Guest Author Anna Banks: What I Love About YA Romance
When I was a teen, YA romance wasn’t a thing yet. The closest that we could come to it would be Jane Austen’s Pride and Prejudice, which was bittersweet because it was required reading at school. Or who could forget the push and pull of Anne Shirley and Gilbert Blythe? But as far as YA romance goes, that was pretty much it.
So as a teen, I grew up reading adult romance novels. I couldn’t get enough of the emotional payoff you felt when the two characters who struggled not to fall in love finally did. I couldn’t get enough of the happily ever after, because if the writer was good, she really made her characters work for it. And so the reader felt like she worked for it, too.
But it’s not the happily ever after part I love. It’s the process of falling. For YA, that process is usually the first time the character has experienced it, and it’s likely to be the hardest, best, and most memorable fall of their life. My favorite YA romance will be the one where the characters try to fight it, try to resist it, try to deny it. I love when a YA author takes his or her time with the falling process, when he or she doesn’t make it easy, when there is some point in the book where you want to push the characters’ faces together and say, “For the love of God, KISS ALREADY!”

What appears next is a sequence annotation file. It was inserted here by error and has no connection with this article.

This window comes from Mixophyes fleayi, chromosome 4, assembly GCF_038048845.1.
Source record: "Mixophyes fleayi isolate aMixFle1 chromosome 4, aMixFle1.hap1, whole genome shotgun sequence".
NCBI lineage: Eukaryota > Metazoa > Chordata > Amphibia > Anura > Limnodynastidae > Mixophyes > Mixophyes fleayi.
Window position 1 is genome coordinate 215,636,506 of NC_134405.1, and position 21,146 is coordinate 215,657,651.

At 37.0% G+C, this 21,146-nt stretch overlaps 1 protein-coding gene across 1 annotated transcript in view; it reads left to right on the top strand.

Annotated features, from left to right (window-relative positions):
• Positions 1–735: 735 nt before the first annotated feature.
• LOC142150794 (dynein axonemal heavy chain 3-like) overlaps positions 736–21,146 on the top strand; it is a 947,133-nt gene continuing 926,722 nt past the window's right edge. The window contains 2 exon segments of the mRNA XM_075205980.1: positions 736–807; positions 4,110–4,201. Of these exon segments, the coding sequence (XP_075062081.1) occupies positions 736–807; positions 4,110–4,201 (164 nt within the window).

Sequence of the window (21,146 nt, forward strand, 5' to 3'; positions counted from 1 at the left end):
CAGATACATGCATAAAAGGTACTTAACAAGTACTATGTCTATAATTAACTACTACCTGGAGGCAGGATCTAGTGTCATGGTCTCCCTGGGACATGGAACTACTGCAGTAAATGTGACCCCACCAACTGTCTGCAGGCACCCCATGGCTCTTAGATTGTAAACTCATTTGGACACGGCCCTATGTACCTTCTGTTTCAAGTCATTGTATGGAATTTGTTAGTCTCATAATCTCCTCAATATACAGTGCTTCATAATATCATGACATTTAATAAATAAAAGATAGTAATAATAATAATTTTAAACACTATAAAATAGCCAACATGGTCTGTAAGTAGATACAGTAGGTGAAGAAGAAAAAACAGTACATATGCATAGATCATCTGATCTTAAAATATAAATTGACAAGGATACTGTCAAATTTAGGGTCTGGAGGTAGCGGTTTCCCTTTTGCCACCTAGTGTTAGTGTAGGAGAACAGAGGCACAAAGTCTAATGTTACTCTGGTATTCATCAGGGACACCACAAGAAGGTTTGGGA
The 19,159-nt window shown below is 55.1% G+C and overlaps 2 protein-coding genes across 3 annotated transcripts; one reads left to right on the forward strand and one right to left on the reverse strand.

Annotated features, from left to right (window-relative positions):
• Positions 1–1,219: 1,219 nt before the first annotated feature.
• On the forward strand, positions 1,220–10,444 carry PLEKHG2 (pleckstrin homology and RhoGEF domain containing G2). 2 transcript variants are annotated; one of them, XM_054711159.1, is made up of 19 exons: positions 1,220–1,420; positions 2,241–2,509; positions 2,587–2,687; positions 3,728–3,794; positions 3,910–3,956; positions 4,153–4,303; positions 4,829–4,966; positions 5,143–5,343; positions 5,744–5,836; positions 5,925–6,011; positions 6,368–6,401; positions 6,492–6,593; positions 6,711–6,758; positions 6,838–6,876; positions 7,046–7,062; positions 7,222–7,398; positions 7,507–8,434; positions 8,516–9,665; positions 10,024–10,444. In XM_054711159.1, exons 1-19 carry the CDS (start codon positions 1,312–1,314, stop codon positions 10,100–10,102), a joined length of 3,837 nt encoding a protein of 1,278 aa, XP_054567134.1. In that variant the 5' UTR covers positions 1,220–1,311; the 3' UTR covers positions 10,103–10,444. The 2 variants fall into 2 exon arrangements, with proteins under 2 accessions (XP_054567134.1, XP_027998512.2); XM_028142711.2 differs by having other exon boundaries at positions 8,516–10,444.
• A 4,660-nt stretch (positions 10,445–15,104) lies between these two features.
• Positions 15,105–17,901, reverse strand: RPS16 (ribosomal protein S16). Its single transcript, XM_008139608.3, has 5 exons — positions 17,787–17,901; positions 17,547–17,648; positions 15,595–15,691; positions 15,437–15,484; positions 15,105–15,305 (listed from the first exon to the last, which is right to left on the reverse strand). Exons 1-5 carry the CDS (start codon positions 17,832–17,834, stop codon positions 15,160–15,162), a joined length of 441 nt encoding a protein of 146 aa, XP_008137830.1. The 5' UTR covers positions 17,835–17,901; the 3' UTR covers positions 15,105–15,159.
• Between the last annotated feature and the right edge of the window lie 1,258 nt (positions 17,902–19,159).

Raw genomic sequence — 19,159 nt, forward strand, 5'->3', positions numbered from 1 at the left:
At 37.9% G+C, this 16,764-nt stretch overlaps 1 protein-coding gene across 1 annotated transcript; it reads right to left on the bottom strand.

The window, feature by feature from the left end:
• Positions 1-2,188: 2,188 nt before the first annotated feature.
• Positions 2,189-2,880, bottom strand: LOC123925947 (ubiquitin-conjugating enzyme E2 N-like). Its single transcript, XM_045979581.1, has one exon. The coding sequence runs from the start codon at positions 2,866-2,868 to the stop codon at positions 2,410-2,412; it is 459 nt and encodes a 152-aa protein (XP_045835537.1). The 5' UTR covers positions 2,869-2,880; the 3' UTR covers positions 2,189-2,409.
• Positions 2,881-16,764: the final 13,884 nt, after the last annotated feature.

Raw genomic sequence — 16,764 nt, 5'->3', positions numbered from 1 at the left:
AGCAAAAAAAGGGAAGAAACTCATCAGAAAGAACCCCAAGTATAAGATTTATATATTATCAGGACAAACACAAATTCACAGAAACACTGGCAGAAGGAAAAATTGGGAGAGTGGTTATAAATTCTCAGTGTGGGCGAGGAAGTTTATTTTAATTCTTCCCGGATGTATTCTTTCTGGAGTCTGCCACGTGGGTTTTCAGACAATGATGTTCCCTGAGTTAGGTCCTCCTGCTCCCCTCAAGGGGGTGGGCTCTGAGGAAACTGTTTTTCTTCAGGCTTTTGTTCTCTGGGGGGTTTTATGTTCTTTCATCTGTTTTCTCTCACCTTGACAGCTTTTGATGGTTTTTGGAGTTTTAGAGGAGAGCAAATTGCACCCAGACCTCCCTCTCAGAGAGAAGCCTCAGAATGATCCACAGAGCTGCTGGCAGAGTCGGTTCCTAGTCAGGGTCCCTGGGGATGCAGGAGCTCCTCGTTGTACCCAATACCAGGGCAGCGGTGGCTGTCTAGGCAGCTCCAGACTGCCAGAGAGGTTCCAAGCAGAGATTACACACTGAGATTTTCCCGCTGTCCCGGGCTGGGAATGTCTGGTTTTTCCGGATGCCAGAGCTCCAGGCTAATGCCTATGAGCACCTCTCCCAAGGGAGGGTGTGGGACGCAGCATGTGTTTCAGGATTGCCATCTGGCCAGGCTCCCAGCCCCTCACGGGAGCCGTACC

And when they do kiss, I want to feel like I’m being kissed. And I want to know all the feels from both characters. Give me dialogue! Give me subtle touches! Give me eyes full of emotion! Give me something to tide me over, because we all know that now that they’ve kissed, something bad will happen. Something will rip them apart again and we’ll have to suffer until they’re back together. We’ll have to curl into a little ball and keep reading until our hearts get welded back together again. You, brilliant YA romance writer, will make sure of that, won’t you?
And if our hearts don’t get welded back together again until the second or third book? Well then, you’re an evil genius author and I hate you in the nicest way possible. Books in a series usually release one per year, and you had the writerly balls to make me wait years for the makeup, for the grand finale, for the happily ever after? You unimaginable jerkface. You pompous, self-indulgent masochist. What do you have to say for yourself?
But wait, you don’t have time to answer that. Because you BETTER be writing the next book for me to devour! Oh, and I luff you.